Subsequently, we returned to the topic with Ceremonies and Documents for Same Sex Marriage and Divorce developing several ceremony templates and documents for each in a responsum approved by the CJLS on May 31, 2012.
Contemporary Criteria for the Declaration of Death was my examination of developments in determining death based on neurological criteria (brain death) for the purpose of discontinuing life support and permitting the transplantation of vital organs. In it I affirmed the traditional significance of respiration, rather than cardiac activity, and argued that the permanent inability to breathe as indicated by the apnea test, combined with complete lack of brain function, fulfilled halakhic criteria for declaring death. This responsum was approved by the CJLS on September 8, 2004. I was interviewed on this subject for WNYC’s Brian Lehrer Show on July 27, 2009.
The Participation of Jews who are Blind in the Torah Service was approved by the CJLS on January 15, 2003. In it I made the case for maximizing the access of people who are visually impaired to lead Jewish public worship. The one limitation was in chanting Torah for the congregation from a Braille text, but here too I looked for solutions to allow Jews who are blind to participate in this deeply meaningful ritual.
Concurrence on Hiyyuv Nashim (2014) was submitted in support of Rabbi Pamela Barmash’s responsum on Women and Mitzvot. Like Rabbi Barmash, I feel that the classical exemption of women from mitzvot such as Torah study and statutory public prayer should be discontinued so that our practice of mitzvot can be considered fully egalitarian. Yet I feel it necessary to consider the challenge of expanding mitzvah practice when it runs contrary to established religious identity, to exhibit patience in our encouragement, and to focus on education to help women understand and embrace unfamiliar mitzvot such as wearing tefillin.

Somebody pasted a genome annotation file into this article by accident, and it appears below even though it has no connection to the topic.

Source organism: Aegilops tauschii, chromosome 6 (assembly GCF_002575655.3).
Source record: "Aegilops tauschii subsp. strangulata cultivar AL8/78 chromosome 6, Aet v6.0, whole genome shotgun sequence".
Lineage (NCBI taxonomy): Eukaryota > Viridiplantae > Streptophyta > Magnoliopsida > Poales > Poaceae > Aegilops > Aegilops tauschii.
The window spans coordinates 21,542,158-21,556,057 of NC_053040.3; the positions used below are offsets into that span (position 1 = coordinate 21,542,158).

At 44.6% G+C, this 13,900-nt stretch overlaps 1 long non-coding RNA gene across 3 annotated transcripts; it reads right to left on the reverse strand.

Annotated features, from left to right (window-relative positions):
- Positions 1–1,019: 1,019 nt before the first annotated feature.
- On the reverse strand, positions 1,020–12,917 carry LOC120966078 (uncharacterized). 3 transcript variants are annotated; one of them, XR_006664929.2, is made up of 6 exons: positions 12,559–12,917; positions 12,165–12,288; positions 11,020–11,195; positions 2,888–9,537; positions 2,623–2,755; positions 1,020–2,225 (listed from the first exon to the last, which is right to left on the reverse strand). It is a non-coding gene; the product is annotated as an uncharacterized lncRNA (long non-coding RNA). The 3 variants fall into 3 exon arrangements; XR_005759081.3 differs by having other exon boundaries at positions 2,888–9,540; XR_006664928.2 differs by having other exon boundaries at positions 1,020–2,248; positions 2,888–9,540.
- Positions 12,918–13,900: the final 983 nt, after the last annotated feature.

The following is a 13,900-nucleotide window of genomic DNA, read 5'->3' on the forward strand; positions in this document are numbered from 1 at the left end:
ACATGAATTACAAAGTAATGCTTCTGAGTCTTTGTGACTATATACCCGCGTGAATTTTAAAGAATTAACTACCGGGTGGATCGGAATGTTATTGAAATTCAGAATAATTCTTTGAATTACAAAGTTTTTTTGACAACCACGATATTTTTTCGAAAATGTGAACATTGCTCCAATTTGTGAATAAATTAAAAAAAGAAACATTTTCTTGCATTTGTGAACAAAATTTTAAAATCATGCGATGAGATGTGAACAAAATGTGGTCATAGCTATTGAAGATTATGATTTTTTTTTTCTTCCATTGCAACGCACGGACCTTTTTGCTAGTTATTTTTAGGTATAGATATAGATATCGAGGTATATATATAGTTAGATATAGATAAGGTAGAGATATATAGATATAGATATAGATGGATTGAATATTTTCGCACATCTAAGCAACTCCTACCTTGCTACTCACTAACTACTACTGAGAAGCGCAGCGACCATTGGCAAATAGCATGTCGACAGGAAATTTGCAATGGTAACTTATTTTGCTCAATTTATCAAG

A Concurring Opinion on Sign-Language Torah Readings (2011) supported the work of Rabbi Pamela Barmash in her responsum normalizing the status of deaf Jews and including them in all leadership roles. In it, I (and several other CJLS members who co-signed) identified specific halakhic issues raised by the presentation of a public Torah service in sign language, and suggested ways to preserve the ritual integrity of the recitation.
A Concurring Opinion on Mamzerut was filed with the CJLS in May 2000 in response to Rabbi Elie Spitz’s paper on the same subject. I made the case for maintaining the formal category of Mamzerut even while recommending the aggressive use of traditional strategies to disallow evidence that would harm the interests of children for events beyond their control.